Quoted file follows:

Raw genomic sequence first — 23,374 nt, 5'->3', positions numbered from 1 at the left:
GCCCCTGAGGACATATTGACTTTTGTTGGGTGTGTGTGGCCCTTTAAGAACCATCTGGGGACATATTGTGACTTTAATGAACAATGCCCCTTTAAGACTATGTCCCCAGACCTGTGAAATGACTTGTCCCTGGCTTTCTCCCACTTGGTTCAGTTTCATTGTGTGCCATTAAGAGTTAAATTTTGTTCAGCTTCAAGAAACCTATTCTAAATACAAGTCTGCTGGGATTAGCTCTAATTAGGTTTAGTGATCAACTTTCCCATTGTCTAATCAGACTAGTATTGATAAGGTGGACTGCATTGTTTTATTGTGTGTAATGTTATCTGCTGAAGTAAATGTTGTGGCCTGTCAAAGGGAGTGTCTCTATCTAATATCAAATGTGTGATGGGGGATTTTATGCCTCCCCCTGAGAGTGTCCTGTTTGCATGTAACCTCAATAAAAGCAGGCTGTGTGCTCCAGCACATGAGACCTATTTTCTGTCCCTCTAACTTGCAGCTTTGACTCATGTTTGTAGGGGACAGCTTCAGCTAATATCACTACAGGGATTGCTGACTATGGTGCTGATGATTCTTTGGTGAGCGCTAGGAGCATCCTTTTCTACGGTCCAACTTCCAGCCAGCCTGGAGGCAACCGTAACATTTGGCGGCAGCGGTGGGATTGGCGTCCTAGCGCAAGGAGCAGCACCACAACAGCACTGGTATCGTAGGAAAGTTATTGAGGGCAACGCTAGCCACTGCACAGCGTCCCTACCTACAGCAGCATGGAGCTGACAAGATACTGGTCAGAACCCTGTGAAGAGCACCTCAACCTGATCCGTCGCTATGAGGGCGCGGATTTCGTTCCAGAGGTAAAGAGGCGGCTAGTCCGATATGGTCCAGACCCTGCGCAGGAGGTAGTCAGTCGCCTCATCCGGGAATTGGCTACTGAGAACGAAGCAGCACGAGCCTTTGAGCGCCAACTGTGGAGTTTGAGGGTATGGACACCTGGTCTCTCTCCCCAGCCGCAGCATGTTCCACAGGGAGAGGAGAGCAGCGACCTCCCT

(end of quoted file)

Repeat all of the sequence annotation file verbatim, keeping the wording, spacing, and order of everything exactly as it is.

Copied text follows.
Raw genomic sequence first — 23,374 nt, 5'->3', positions numbered from 1 at the left:
GCCCCTGAGGACATATTGACTTTTGTTGGGTGTGTGTGGCCCTTTAAGAACCATCTGGGGACATATTGTGACTTTAATGAACAATGCCCCTTTAAGACTATGTCCCCAGACCTGTGAAATGACTTGTCCCTGGCTTTCTCCCACTTGGTTCAGTTTCATTGTGTGCCATTAAGAGTTAAATTTTGTTCAGCTTCAAGAAACCTATTCTAAATACAAGTCTGCTGGGATTAGCTCTAATTAGGTTTAGTGATCAACTTTCCCATTGTCTAATCAGACTAGTATTGATAAGGTGGACTGCATTGTTTTATTGTGTGTAATGTTATCTGCTGAAGTAAATGTTGTGGCCTGTCAAAGGGAGTGTCTCTATCTAATATCAAATGTGTGATGGGGGATTTTATGCCTCCCCCTGAGAGTGTCCTGTTTGCATGTAACCTCAATAAAAGCAGGCTGTGTGCTCCAGCACATGAGACCTATTTTCTGTCCCTCTAACTTGCAGCTTTGACTCATGTTTGTAGGGGACAGCTTCAGCTAATATCACTACAGGGATTGCTGACTATGGTGCTGATGATTCTTTGGTGAGCGCTAGGAGCATCCTTTTCTACGGTCCAACTTCCAGCCAGCCTGGAGGCAACCGTAACATTTGGCGGCAGCGGTGGGATTGGCGTCCTAGCGCAAGGAGCAGCACCACAACAGCACTGGTATCGTAGGAAAGTTATTGAGGGCAACGCTAGCCACTGCACAGCGTCCCTACCTACAGCAGCATGGAGCTGACAAGATACTGGTCAGAACCCTGTGAAGAGCACCTCAACCTGATCCGTCGCTATGAGGGCGCGGATTTCGTTCCAGAGGTAAAGAGGCGGCTAGTCCGATATGGTCCAGACCCTGCGCAGGAGGTAGTCAGTCGCCTCATCCGGGAATTGGCTACTGAGAACGAAGCAGCACGAGCCTTTGAGCGCCAACTGTGGAGTTTGAGGGTATGGACACCTGGTCTCTCTCCCCAGCCGCAGCATGTTCCACAGGGAGAGGAGAGCAGCGACCTCCCT